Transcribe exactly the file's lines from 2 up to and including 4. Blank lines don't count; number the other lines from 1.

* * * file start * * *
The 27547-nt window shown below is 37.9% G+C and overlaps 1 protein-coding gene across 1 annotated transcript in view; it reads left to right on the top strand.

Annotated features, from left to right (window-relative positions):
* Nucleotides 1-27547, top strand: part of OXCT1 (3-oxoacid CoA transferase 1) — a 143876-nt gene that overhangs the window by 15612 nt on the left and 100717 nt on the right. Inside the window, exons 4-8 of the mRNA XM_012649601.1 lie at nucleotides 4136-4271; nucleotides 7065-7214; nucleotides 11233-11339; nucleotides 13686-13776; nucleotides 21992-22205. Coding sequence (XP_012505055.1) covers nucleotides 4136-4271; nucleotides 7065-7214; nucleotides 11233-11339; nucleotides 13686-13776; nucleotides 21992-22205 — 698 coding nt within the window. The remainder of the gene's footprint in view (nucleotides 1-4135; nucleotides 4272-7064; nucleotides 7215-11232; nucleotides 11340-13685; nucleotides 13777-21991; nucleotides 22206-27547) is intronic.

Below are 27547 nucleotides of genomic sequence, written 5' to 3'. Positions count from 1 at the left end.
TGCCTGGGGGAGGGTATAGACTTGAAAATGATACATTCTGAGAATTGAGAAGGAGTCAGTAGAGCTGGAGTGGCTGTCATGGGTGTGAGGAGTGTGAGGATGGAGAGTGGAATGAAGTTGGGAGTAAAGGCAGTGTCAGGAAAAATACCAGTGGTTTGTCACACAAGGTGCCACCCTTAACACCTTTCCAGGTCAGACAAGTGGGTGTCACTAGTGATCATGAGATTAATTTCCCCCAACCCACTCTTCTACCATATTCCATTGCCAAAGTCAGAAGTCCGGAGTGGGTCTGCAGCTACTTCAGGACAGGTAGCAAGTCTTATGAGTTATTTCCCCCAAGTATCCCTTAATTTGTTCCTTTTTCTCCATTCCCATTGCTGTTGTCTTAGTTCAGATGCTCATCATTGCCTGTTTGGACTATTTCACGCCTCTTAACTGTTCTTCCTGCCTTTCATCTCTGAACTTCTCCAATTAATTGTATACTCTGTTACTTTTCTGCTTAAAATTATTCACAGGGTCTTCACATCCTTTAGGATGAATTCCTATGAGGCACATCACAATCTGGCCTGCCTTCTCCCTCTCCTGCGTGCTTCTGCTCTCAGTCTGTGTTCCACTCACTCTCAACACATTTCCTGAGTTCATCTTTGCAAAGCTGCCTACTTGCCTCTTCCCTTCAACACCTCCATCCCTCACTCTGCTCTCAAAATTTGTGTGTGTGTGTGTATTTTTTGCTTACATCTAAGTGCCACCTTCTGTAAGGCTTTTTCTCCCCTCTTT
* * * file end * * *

Annotated features, from left to right (window-relative positions):
* Nucleotides 1-27547, top strand: part of OXCT1 (3-oxoacid CoA transferase 1) — a 143876-nt gene that overhangs the window by 15612 nt on the left and 100717 nt on the right. Inside the window, exons 4-8 of the mRNA XM_012649601.1 lie at nucleotides 4136-4271; nucleotides 7065-7214; nucleotides 11233-11339; nucleotides 13686-13776; nucleotides 21992-22205. Coding sequence (XP_012505055.1) covers nucleotides 4136-4271; nucleotides 7065-7214; nucleotides 11233-11339; nucleotides 13686-13776; nucleotides 21992-22205 — 698 coding nt within the window. The remainder of the gene's footprint in view (nucleotides 1-4135; nucleotides 4272-7064; nucleotides 7215-11232; nucleotides 11340-13685; nucleotides 13777-21991; nucleotides 22206-27547) is intronic.

Below are 27547 nucleotides of genomic sequence, written 5' to 3'. Positions count from 1 at the left end.